As the crisis deepened this strategy became unviable. In the early 1930s the Hoover government took some tentative action, raising tariffs on imports in an attempt to stimulate demand at home for goods produced in the US. This had little effect.
Hoover’s strategy of riding out the storm proved deeply unpopular. During his campaign for the presidency, Roosevelt spoke of a “new deal” for the American people – promising comprehensive action in the face of the Great Depression.
His first move as the new president was to take the dollar off the gold standard, permitting the dollar to fall and increasing the competiveness of US exports. He sought to stabilise and reorganise American capitalism and – importantly – to head off a growing rebellion that had come in the form of unemployed workers’ movements, general strikes and tenant organisation.
The opening gambit of the New Deal was the National Recovery Act (NRA) that took control of the economy. The NRA was a plan to get agreement from all interested parties to a set of principles for running the economy. This meant employers, the government and labour unions agreeing to fixing of prices and wages.
In 1935 the Supreme Court declared the NRA unconstitutional but the general principles applied to many of Roosevelt’s attempts to deal with the Great Depression.
All the measures of the New Deal were aimed at stabilising the economy and giving some help to working people. Almost two and a half million people were employed through government works programmes – building hospitals, schools, sewerage and bridges. Money was spent on wages for these workers and on unemployment relief for others.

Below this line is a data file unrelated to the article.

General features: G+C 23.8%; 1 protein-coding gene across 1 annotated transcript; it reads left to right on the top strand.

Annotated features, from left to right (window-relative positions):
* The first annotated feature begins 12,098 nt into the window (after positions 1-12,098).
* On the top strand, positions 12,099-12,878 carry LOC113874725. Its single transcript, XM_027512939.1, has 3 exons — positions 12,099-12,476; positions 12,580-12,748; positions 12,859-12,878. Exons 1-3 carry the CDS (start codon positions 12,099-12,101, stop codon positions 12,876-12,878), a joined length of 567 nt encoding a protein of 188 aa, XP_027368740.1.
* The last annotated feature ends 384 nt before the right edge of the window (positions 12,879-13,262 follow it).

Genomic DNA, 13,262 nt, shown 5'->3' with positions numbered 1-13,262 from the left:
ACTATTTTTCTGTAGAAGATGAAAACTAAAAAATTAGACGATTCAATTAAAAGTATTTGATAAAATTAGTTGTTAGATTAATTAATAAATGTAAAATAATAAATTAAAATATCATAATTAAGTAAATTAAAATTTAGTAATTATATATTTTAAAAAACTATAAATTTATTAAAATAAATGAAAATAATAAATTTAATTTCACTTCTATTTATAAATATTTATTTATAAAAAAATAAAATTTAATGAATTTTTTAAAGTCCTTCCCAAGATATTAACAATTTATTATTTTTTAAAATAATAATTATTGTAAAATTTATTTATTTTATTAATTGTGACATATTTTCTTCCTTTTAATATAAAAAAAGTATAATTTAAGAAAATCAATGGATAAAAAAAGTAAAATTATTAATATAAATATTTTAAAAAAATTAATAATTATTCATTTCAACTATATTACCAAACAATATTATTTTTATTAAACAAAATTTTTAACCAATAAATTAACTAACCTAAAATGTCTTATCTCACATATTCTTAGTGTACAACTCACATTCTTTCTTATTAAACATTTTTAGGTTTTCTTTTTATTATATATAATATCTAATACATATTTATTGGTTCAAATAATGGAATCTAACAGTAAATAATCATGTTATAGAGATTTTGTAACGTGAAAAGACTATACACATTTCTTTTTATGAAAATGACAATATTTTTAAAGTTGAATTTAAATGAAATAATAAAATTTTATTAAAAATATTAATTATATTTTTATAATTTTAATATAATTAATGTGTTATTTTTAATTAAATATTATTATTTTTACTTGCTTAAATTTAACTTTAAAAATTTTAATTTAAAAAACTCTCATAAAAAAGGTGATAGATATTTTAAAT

The New Deal was a complicated affair – Roosevelt created jobs in some areas where organised labour had been strong, and sacked workers in other areas to save money.
Crucially Roosevelt wound back anti-union laws that had prevented workers from joining unions and organising. This gave sections of the working class more confidence to fight, even in the trying circumstances of the Depression. From 1933 onwards there was a wave of important struggles in Minneapolis, Toledo and San Francisco. These struggles were important for cementing some of the reforms that came as part of the New Deal.
It is important to point out the contradictory nature of Roosevelt’s time in office. There were pressures from the working class to soften the effect of the crisis on ordinary people and pressure from big business to curtail the extent of government reforms.